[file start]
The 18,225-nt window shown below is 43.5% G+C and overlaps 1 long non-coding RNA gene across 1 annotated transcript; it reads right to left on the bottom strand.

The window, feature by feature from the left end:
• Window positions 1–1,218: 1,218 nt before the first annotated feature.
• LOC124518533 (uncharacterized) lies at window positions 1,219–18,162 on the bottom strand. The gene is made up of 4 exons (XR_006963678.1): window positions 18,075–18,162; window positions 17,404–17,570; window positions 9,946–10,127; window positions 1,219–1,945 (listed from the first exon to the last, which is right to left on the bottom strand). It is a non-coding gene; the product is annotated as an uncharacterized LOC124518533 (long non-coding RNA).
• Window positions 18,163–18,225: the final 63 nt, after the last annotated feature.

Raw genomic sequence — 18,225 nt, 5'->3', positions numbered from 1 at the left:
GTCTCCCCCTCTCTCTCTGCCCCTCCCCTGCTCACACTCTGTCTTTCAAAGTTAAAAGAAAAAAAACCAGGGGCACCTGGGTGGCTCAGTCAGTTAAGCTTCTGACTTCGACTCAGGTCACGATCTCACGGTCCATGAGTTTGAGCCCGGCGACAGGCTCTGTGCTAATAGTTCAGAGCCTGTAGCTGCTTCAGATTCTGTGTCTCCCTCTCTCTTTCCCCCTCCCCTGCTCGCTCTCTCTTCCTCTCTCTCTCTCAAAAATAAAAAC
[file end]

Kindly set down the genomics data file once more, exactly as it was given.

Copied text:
The 18,225-nt window shown below is 43.5% G+C and overlaps 1 long non-coding RNA gene across 1 annotated transcript; it reads right to left on the bottom strand.

The window, feature by feature from the left end:
• Window positions 1–1,218: 1,218 nt before the first annotated feature.
• LOC124518533 (uncharacterized) lies at window positions 1,219–18,162 on the bottom strand. The gene is made up of 4 exons (XR_006963678.1): window positions 18,075–18,162; window positions 17,404–17,570; window positions 9,946–10,127; window positions 1,219–1,945 (listed from the first exon to the last, which is right to left on the bottom strand). It is a non-coding gene; the product is annotated as an uncharacterized LOC124518533 (long non-coding RNA).
• Window positions 18,163–18,225: the final 63 nt, after the last annotated feature.

Raw genomic sequence — 18,225 nt, 5'->3', positions numbered from 1 at the left:
GTCTCCCCCTCTCTCTCTGCCCCTCCCCTGCTCACACTCTGTCTTTCAAAGTTAAAAGAAAAAAAACCAGGGGCACCTGGGTGGCTCAGTCAGTTAAGCTTCTGACTTCGACTCAGGTCACGATCTCACGGTCCATGAGTTTGAGCCCGGCGACAGGCTCTGTGCTAATAGTTCAGAGCCTGTAGCTGCTTCAGATTCTGTGTCTCCCTCTCTCTTTCCCCCTCCCCTGCTCGCTCTCTCTTCCTCTCTCTCTCTCAAAAATAAAAAC